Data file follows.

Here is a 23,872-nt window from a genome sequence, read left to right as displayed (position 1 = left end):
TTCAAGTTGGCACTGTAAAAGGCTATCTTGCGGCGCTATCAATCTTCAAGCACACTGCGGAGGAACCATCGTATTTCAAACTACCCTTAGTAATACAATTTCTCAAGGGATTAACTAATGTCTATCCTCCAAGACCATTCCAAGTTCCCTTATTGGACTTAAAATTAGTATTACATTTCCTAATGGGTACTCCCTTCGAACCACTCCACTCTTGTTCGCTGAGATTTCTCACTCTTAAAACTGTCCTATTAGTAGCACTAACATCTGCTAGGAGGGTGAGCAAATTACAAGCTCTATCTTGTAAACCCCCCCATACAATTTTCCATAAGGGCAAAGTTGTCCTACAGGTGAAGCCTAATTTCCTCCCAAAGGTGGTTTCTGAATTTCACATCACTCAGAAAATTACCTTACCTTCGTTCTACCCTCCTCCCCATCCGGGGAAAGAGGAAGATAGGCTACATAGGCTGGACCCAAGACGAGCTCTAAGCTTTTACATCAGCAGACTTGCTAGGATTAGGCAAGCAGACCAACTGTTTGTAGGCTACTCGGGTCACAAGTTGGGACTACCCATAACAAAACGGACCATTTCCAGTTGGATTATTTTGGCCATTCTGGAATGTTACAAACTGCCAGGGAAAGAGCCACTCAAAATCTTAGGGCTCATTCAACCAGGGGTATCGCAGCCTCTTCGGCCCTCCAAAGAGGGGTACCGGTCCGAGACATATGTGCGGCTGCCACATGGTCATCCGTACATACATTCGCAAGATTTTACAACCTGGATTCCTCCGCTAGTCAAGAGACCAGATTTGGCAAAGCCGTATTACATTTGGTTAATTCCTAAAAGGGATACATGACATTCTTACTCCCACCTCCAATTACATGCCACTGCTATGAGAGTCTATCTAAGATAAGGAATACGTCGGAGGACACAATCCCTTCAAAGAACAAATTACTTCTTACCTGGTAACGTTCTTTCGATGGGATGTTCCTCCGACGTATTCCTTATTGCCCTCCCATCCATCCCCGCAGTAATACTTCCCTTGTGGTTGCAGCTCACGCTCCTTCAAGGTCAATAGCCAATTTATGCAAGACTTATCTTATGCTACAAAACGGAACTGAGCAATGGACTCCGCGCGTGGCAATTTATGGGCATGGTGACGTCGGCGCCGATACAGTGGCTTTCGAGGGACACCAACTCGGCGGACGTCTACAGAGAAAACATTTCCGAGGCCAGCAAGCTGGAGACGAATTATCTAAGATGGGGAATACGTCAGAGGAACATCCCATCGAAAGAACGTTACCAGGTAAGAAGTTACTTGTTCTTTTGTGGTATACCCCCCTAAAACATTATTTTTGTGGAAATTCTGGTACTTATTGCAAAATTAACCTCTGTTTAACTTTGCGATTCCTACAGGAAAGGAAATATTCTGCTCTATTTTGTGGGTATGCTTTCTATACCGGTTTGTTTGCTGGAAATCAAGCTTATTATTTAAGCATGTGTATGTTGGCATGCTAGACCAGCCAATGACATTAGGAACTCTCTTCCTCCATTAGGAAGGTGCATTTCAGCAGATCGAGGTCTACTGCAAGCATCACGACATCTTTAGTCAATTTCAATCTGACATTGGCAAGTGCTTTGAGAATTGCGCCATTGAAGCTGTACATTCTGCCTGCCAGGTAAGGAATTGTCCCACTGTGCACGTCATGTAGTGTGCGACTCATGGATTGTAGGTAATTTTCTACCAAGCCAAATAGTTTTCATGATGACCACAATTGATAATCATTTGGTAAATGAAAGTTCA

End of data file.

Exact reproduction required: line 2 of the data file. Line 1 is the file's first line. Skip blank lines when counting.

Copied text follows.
TTCAAGTTGGCACTGTAAAAGGCTATCTTGCGGCGCTATCAATCTTCAAGCACACTGCGGAGGAACCATCGTATTTCAAACTACCCTTAGTAATACAATTTCTCAAGGGATTAACTAATGTCTATCCTCCAAGACCATTCCAAGTTCCCTTATTGGACTTAAAATTAGTATTACATTTCCTAATGGGTACTCCCTTCGAACCACTCCACTCTTGTTCGCTGAGATTTCTCACTCTTAAAACTGTCCTATTAGTAGCACTAACATCTGCTAGGAGGGTGAGCAAATTACAAGCTCTATCTTGTAAACCCCCCCATACAATTTTCCATAAGGGCAAAGTTGTCCTACAGGTGAAGCCTAATTTCCTCCCAAAGGTGGTTTCTGAATTTCACATCACTCAGAAAATTACCTTACCTTCGTTCTACCCTCCTCCCCATCCGGGGAAAGAGGAAGATAGGCTACATAGGCTGGACCCAAGACGAGCTCTAAGCTTTTACATCAGCAGACTTGCTAGGATTAGGCAAGCAGACCAACTGTTTGTAGGCTACTCGGGTCACAAGTTGGGACTACCCATAACAAAACGGACCATTTCCAGTTGGATTATTTTGGCCATTCTGGAATGTTACAAACTGCCAGGGAAAGAGCCACTCAAAATCTTAGGGCTCATTCAACCAGGGGTATCGCAGCCTCTTCGGCCCTCCAAAGAGGGGTACCGGTCCGAGACATATGTGCGGCTGCCACATGGTCATCCGTACATACATTCGCAAGATTTTACAACCTGGATTCCTCCGCTAGTCAAGAGACCAGATTTGGCAAAGCCGTATTACATTTGGTTAATTCCTAAAAGGGATACATGACATTCTTACTCCCACCTCCAATTACATGCCACTGCTATGAGAGTCTATCTAAGATAAGGAATACGTCGGAGGACACAATCCCTTCAAAGAACAAATTACTTCTTACCTGGTAACGTTCTTTCGATGGGATGTTCCTCCGACGTATTCCTTATTGCCCTCCCATCCATCCCCGCAGTAATACTTCCCTTGTGGTTGCAGCTCACGCTCCTTCAAGGTCAATAGCCAATTTATGCAAGACTTATCTTATGCTACAAAACGGAACTGAGCAATGGACTCCGCGCGTGGCAATTTATGGGCATGGTGACGTCGGCGCCGATACAGTGGCTTTCGAGGGACACCAACTCGGCGGACGTCTACAGAGAAAACATTTCCGAGGCCAGCAAGCTGGAGACGAATTATCTAAGATGGGGAATACGTCAGAGGAACATCCCATCGAAAGAACGTTACCAGGTAAGAAGTTACTTGTTCTTTTGTGGTATACCCCCCTAAAACATTATTTTTGTGGAAATTCTGGTACTTATTGCAAAATTAACCTCTGTTTAACTTTGCGATTCCTACAGGAAAGGAAATATTCTGCTCTATTTTGTGGGTATGCTTTCTATACCGGTTTGTTTGCTGGAAATCAAGCTTATTATTTAAGCATGTGTATGTTGGCATGCTAGACCAGCCAATGACATTAGGAACTCTCTTCCTCCATTAGGAAGGTGCATTTCAGCAGATCGAGGTCTACTGCAAGCATCACGACATCTTTAGTCAATTTCAATCTGACATTGGCAAGTGCTTTGAGAATTGCGCCATTGAAGCTGTACATTCTGCCTGCCAGGTAAGGAATTGTCCCACTGTGCACGTCATGTAGTGTGCGACTCATGGATTGTAGGTAATTTTCTACCAAGCCAAATAGTTTTCATGATGACCACAATTGATAATCATTTGGTAAATGAAAGTTCA